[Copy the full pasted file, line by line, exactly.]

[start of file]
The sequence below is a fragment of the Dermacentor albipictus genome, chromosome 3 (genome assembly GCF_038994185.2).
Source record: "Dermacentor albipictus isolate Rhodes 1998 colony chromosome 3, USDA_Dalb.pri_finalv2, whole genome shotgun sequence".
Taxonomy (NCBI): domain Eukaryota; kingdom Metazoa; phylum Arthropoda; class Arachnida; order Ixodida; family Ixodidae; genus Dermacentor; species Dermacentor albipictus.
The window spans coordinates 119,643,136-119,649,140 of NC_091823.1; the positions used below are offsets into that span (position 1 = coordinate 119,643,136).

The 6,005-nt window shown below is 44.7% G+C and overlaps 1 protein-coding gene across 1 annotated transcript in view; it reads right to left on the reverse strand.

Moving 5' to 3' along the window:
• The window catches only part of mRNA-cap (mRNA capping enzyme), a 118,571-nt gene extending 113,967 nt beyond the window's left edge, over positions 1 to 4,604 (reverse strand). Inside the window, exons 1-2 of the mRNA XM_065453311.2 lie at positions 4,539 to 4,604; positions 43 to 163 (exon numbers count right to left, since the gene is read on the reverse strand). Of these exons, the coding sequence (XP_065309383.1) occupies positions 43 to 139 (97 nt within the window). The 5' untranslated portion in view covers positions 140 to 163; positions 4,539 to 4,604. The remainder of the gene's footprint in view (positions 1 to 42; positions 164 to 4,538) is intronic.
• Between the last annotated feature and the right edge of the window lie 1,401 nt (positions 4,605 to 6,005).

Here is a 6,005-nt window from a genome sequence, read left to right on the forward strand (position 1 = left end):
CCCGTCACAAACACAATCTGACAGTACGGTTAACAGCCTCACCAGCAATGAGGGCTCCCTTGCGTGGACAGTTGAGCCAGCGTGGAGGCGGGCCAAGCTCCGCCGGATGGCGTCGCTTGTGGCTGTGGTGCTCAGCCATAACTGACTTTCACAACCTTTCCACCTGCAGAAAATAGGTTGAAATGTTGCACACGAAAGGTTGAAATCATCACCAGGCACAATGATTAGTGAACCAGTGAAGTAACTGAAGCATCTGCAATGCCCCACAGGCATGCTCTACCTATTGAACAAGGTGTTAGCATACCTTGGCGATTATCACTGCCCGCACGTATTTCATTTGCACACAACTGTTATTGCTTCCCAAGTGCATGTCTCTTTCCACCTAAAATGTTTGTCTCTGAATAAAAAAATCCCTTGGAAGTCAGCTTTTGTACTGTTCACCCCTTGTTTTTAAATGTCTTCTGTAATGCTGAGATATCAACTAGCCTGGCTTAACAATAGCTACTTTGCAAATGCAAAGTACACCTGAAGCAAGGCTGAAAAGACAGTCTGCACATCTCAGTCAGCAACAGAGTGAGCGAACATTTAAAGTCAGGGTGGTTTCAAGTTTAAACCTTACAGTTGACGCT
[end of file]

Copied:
The sequence below is a fragment of the Dermacentor albipictus genome, chromosome 3 (genome assembly GCF_038994185.2).
Source record: "Dermacentor albipictus isolate Rhodes 1998 colony chromosome 3, USDA_Dalb.pri_finalv2, whole genome shotgun sequence".
Taxonomy (NCBI): domain Eukaryota; kingdom Metazoa; phylum Arthropoda; class Arachnida; order Ixodida; family Ixodidae; genus Dermacentor; species Dermacentor albipictus.
The window spans coordinates 119,643,136-119,649,140 of NC_091823.1; the positions used below are offsets into that span (position 1 = coordinate 119,643,136).

The 6,005-nt window shown below is 44.7% G+C and overlaps 1 protein-coding gene across 1 annotated transcript in view; it reads right to left on the reverse strand.

Moving 5' to 3' along the window:
• The window catches only part of mRNA-cap (mRNA capping enzyme), a 118,571-nt gene extending 113,967 nt beyond the window's left edge, over positions 1 to 4,604 (reverse strand). Inside the window, exons 1-2 of the mRNA XM_065453311.2 lie at positions 4,539 to 4,604; positions 43 to 163 (exon numbers count right to left, since the gene is read on the reverse strand). Of these exons, the coding sequence (XP_065309383.1) occupies positions 43 to 139 (97 nt within the window). The 5' untranslated portion in view covers positions 140 to 163; positions 4,539 to 4,604. The remainder of the gene's footprint in view (positions 1 to 42; positions 164 to 4,538) is intronic.
• Between the last annotated feature and the right edge of the window lie 1,401 nt (positions 4,605 to 6,005).

Here is a 6,005-nt window from a genome sequence, read left to right on the forward strand (position 1 = left end):
CCCGTCACAAACACAATCTGACAGTACGGTTAACAGCCTCACCAGCAATGAGGGCTCCCTTGCGTGGACAGTTGAGCCAGCGTGGAGGCGGGCCAAGCTCCGCCGGATGGCGTCGCTTGTGGCTGTGGTGCTCAGCCATAACTGACTTTCACAACCTTTCCACCTGCAGAAAATAGGTTGAAATGTTGCACACGAAAGGTTGAAATCATCACCAGGCACAATGATTAGTGAACCAGTGAAGTAACTGAAGCATCTGCAATGCCCCACAGGCATGCTCTACCTATTGAACAAGGTGTTAGCATACCTTGGCGATTATCACTGCCCGCACGTATTTCATTTGCACACAACTGTTATTGCTTCCCAAGTGCATGTCTCTTTCCACCTAAAATGTTTGTCTCTGAATAAAAAAATCCCTTGGAAGTCAGCTTTTGTACTGTTCACCCCTTGTTTTTAAATGTCTTCTGTAATGCTGAGATATCAACTAGCCTGGCTTAACAATAGCTACTTTGCAAATGCAAAGTACACCTGAAGCAAGGCTGAAAAGACAGTCTGCACATCTCAGTCAGCAACAGAGTGAGCGAACATTTAAAGTCAGGGTGGTTTCAAGTTTAAACCTTACAGTTGACGCT